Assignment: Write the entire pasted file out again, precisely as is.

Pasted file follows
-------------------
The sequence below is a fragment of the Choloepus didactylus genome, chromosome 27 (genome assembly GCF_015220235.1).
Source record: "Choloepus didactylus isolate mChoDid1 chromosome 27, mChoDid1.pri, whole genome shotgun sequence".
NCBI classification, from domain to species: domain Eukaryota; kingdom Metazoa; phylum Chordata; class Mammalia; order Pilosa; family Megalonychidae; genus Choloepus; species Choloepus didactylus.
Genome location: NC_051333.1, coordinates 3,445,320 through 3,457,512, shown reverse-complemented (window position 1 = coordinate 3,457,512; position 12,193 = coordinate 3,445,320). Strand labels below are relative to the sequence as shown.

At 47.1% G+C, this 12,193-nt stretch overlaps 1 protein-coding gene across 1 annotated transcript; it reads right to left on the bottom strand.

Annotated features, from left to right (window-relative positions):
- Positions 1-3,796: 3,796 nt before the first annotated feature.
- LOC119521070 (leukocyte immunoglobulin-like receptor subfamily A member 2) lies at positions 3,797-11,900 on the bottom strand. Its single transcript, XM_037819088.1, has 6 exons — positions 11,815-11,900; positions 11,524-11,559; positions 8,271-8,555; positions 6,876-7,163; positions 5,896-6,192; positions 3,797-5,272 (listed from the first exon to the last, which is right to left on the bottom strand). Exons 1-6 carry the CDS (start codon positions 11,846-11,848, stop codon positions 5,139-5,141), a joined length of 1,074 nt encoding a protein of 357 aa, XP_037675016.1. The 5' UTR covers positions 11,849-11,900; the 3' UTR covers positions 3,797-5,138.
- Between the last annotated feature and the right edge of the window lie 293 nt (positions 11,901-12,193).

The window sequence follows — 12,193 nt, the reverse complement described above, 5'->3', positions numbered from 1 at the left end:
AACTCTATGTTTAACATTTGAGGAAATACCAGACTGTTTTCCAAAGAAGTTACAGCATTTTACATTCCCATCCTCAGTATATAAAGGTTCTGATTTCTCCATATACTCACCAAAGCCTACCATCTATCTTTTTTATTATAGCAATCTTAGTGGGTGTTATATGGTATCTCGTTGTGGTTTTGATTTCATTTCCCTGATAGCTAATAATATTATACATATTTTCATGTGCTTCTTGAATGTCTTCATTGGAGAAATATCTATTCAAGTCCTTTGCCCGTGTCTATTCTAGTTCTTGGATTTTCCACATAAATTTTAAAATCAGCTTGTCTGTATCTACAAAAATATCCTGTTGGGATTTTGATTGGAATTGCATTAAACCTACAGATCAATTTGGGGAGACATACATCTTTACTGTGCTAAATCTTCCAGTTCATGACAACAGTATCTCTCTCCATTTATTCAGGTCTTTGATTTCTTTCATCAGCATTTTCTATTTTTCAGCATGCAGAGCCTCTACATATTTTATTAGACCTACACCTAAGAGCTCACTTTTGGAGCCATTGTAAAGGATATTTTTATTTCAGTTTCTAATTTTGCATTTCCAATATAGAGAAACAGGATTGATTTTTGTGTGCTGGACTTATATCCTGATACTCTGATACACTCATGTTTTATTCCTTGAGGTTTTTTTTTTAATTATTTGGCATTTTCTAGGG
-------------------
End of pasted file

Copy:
The sequence below is a fragment of the Choloepus didactylus genome, chromosome 27 (genome assembly GCF_015220235.1).
Source record: "Choloepus didactylus isolate mChoDid1 chromosome 27, mChoDid1.pri, whole genome shotgun sequence".
NCBI classification, from domain to species: domain Eukaryota; kingdom Metazoa; phylum Chordata; class Mammalia; order Pilosa; family Megalonychidae; genus Choloepus; species Choloepus didactylus.
Genome location: NC_051333.1, coordinates 3,445,320 through 3,457,512, shown reverse-complemented (window position 1 = coordinate 3,457,512; position 12,193 = coordinate 3,445,320). Strand labels below are relative to the sequence as shown.

At 47.1% G+C, this 12,193-nt stretch overlaps 1 protein-coding gene across 1 annotated transcript; it reads right to left on the bottom strand.

Annotated features, from left to right (window-relative positions):
- Positions 1-3,796: 3,796 nt before the first annotated feature.
- LOC119521070 (leukocyte immunoglobulin-like receptor subfamily A member 2) lies at positions 3,797-11,900 on the bottom strand. Its single transcript, XM_037819088.1, has 6 exons — positions 11,815-11,900; positions 11,524-11,559; positions 8,271-8,555; positions 6,876-7,163; positions 5,896-6,192; positions 3,797-5,272 (listed from the first exon to the last, which is right to left on the bottom strand). Exons 1-6 carry the CDS (start codon positions 11,846-11,848, stop codon positions 5,139-5,141), a joined length of 1,074 nt encoding a protein of 357 aa, XP_037675016.1. The 5' UTR covers positions 11,849-11,900; the 3' UTR covers positions 3,797-5,138.
- Between the last annotated feature and the right edge of the window lie 293 nt (positions 11,901-12,193).

The window sequence follows — 12,193 nt, the reverse complement described above, 5'->3', positions numbered from 1 at the left end:
AACTCTATGTTTAACATTTGAGGAAATACCAGACTGTTTTCCAAAGAAGTTACAGCATTTTACATTCCCATCCTCAGTATATAAAGGTTCTGATTTCTCCATATACTCACCAAAGCCTACCATCTATCTTTTTTATTATAGCAATCTTAGTGGGTGTTATATGGTATCTCGTTGTGGTTTTGATTTCATTTCCCTGATAGCTAATAATATTATACATATTTTCATGTGCTTCTTGAATGTCTTCATTGGAGAAATATCTATTCAAGTCCTTTGCCCGTGTCTATTCTAGTTCTTGGATTTTCCACATAAATTTTAAAATCAGCTTGTCTGTATCTACAAAAATATCCTGTTGGGATTTTGATTGGAATTGCATTAAACCTACAGATCAATTTGGGGAGACATACATCTTTACTGTGCTAAATCTTCCAGTTCATGACAACAGTATCTCTCTCCATTTATTCAGGTCTTTGATTTCTTTCATCAGCATTTTCTATTTTTCAGCATGCAGAGCCTCTACATATTTTATTAGACCTACACCTAAGAGCTCACTTTTGGAGCCATTGTAAAGGATATTTTTATTTCAGTTTCTAATTTTGCATTTCCAATATAGAGAAACAGGATTGATTTTTGTGTGCTGGACTTATATCCTGATACTCTGATACACTCATGTTTTATTCCTTGAGGTTTTTTTTTTAATTATTTGGCATTTTCTAGGG